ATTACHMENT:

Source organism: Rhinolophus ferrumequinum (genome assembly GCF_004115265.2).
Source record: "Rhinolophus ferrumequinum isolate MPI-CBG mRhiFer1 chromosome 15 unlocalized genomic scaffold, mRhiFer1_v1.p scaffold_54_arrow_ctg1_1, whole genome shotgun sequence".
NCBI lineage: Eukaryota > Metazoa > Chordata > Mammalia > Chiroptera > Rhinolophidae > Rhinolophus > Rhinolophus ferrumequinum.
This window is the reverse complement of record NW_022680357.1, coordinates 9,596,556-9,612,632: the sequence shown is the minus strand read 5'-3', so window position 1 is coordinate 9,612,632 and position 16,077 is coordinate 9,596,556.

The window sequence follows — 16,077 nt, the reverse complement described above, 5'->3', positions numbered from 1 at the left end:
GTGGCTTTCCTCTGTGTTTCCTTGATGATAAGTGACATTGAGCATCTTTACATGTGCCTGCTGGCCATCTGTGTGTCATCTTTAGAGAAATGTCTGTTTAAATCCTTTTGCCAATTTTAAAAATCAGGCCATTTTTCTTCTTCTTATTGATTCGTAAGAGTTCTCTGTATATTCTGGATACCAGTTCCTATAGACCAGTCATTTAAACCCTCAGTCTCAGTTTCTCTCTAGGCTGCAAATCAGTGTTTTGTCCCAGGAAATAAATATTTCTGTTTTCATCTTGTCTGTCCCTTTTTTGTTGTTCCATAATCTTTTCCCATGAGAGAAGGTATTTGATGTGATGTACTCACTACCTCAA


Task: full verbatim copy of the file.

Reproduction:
Source organism: Rhinolophus ferrumequinum (genome assembly GCF_004115265.2).
Source record: "Rhinolophus ferrumequinum isolate MPI-CBG mRhiFer1 chromosome 15 unlocalized genomic scaffold, mRhiFer1_v1.p scaffold_54_arrow_ctg1_1, whole genome shotgun sequence".
NCBI lineage: Eukaryota > Metazoa > Chordata > Mammalia > Chiroptera > Rhinolophidae > Rhinolophus > Rhinolophus ferrumequinum.
This window is the reverse complement of record NW_022680357.1, coordinates 9,596,556-9,612,632: the sequence shown is the minus strand read 5'-3', so window position 1 is coordinate 9,612,632 and position 16,077 is coordinate 9,596,556.

The window sequence follows — 16,077 nt, the reverse complement described above, 5'->3', positions numbered from 1 at the left end:
GTGGCTTTCCTCTGTGTTTCCTTGATGATAAGTGACATTGAGCATCTTTACATGTGCCTGCTGGCCATCTGTGTGTCATCTTTAGAGAAATGTCTGTTTAAATCCTTTTGCCAATTTTAAAAATCAGGCCATTTTTCTTCTTCTTATTGATTCGTAAGAGTTCTCTGTATATTCTGGATACCAGTTCCTATAGACCAGTCATTTAAACCCTCAGTCTCAGTTTCTCTCTAGGCTGCAAATCAGTGTTTTGTCCCAGGAAATAAATATTTCTGTTTTCATCTTGTCTGTCCCTTTTTTGTTGTTCCATAATCTTTTCCCATGAGAGAAGGTATTTGATGTGATGTACTCACTACCTCAA